• PaO2 < 55 mmHg

      • PaCO2 >50 mmHg/ pH < 7.32

    • Trauma

    • Surgery


Scenario based post test

Scenario-Based Post Test

  • A patient arrives to the ER via ambulance with multiple gunshot wounds. The following clinical signs are noted: RR 34, PaCO2 60, pH 7.20, and use of accessary muscles. The patient is being prepped for the OR.

  • Should this patient be intubated/ventilated?


Complications of mechanical ventilation

Complications of Mechanical Ventilation

What is a medical complication?

  • A complication is, “A disease or condition that happens in addition to another disease or condition: a problem that makes a disease or condition more dangerous or harder to treat.” (Merriam-Webster)


Complications and prevention pre test

Complications and Prevention Pre-Test

Can you think of possible complications of mechanical ventilation?

Can those complications be prevented?


Complications

Complications

  • Volutrauma

    • Volutrauma occurs when high volumes of air are forced into the lungs. Air takes the path of least resistance, avoiding the injured alveoli and concentrating in the healthier alveoli. It is associated with high Tidal Volumes and PEEP. Can lead to over-distention of alveoli, loss of surfactant, and alveolar rupture.

  • Barotrauma

    • Barotrauma occurs when pressure inside the lungs exceeds what the alveoli are able to accommodate. This can result in alveolar rupture, causing air to leak into the thorax. Pneumopericardium, subcutaneous emphysema, and pneumothorax are only some of the complications associated with barotrauma.


Complications1

Complications

  • Ulcerations

    • Ulcerations can occur on the nose or mouth, depending on where the patient was intubated. The pressure of a tube pressing against the skin can cause breakdown and further complicate the situation.

  • Infection

    • Sinus infections are a significant risk for patients who have ventilatory tubes placed through the nares. Infections can cause purulent drainage to leak through the trachea and into the lungs, increasing the risk of Ventilator Associated Pneumonia.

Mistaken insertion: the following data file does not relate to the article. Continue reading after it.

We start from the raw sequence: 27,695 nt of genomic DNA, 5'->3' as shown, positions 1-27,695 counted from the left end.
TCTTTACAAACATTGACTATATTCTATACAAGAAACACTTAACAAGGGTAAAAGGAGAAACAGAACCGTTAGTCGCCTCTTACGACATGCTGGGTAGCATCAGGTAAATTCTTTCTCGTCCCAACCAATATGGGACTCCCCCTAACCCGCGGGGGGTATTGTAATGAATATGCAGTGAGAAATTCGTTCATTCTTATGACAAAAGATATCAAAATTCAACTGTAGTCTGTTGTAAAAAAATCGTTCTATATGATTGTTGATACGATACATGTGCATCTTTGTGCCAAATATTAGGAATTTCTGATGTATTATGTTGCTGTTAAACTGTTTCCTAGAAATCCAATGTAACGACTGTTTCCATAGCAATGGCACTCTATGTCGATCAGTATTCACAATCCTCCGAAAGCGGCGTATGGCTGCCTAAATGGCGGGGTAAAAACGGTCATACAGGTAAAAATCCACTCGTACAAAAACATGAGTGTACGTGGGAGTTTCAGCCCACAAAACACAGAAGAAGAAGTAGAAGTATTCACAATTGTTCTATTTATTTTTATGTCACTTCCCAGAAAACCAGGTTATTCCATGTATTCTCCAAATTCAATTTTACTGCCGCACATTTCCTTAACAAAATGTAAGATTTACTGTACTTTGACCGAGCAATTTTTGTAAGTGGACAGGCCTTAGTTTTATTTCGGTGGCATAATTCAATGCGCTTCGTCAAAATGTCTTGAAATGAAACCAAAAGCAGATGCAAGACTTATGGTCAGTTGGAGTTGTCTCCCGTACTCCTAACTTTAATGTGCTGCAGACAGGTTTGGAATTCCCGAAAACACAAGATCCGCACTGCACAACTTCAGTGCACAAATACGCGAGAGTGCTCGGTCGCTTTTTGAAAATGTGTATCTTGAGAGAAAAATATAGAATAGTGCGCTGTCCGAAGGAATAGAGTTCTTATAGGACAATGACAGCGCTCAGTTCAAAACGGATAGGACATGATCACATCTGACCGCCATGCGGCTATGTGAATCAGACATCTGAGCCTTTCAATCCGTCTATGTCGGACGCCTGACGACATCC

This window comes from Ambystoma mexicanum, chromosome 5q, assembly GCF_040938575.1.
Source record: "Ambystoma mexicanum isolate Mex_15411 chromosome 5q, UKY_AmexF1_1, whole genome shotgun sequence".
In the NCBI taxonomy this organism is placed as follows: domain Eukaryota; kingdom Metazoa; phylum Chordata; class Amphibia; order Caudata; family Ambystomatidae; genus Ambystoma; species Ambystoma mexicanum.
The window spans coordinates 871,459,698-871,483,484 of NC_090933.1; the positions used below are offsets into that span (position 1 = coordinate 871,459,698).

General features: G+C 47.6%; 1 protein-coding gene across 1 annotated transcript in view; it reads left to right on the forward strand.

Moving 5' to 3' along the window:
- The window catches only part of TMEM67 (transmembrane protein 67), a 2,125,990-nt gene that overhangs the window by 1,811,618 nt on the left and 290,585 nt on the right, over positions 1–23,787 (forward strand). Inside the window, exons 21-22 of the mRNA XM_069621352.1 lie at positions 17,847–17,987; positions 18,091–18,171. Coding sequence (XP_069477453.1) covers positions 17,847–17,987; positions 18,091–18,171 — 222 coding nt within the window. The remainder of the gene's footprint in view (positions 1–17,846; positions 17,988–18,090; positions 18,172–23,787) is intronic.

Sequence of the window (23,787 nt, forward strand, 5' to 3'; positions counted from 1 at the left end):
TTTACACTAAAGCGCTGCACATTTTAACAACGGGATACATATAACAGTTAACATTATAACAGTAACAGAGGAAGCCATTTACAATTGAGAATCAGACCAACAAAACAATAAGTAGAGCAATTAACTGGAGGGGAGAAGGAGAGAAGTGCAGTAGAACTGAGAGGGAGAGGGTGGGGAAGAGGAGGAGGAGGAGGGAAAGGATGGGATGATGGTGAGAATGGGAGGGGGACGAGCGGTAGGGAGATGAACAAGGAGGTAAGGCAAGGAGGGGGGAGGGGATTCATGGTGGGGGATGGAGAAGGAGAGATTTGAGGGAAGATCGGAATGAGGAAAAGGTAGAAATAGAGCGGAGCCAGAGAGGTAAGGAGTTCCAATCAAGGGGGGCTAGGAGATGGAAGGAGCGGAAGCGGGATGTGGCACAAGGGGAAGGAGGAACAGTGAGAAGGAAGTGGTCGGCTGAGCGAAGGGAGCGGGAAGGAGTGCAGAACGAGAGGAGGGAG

Complications2

Complications

  • Accidental Extubation/ Displacement

    • Accidental extubation/ displacement can occur if the patient pulls the ET Tube out, or when it becomes dislodged during routine care. (Turning the patient or transferring him/her to another bed).

  • Tracheal and Laryngeal Damage

    • Damage can occur when the patient is unintentionally extubated while the cuff is still inflated. Other causes of damage are laryngoedema from extubation, and cranial nerve damage.


Complications3

Complications

  • Ventilator Associated Pneumonia (VAP)

    • Ventilator Associated Pneumonia is an infection of the lungs occurring more than 48 hours after intubation. It is due to pathogens bypassing normal defense mechanisms and entering the pulmonary tissue. The patient’s chest x-ray will show progressive infiltrate that was not present on admission.

    • VAP has a high mortality rate because it is difficult to treat and further complicates the patient’s disease process.


Prevention is key

Prevention is Key!

  • Volutrauma and Barotrauma

    • Low Tidal Volumes with a higher rate

    • Ideally PEEP should be kept at 5

    • Monitor pressures (Inspiratory, Plateau, Expiratory)

  • Ulcerations and infections

    • Mouth care- petroleum jelly

    • Nurse may switch side of mouth Ventilator is on

    • Secretions- suction


Prevention is key1

Prevention is Key!

  • Accidental Extubations/ Displacement

    • Ensure you have enough slack in the circuit before moving the patient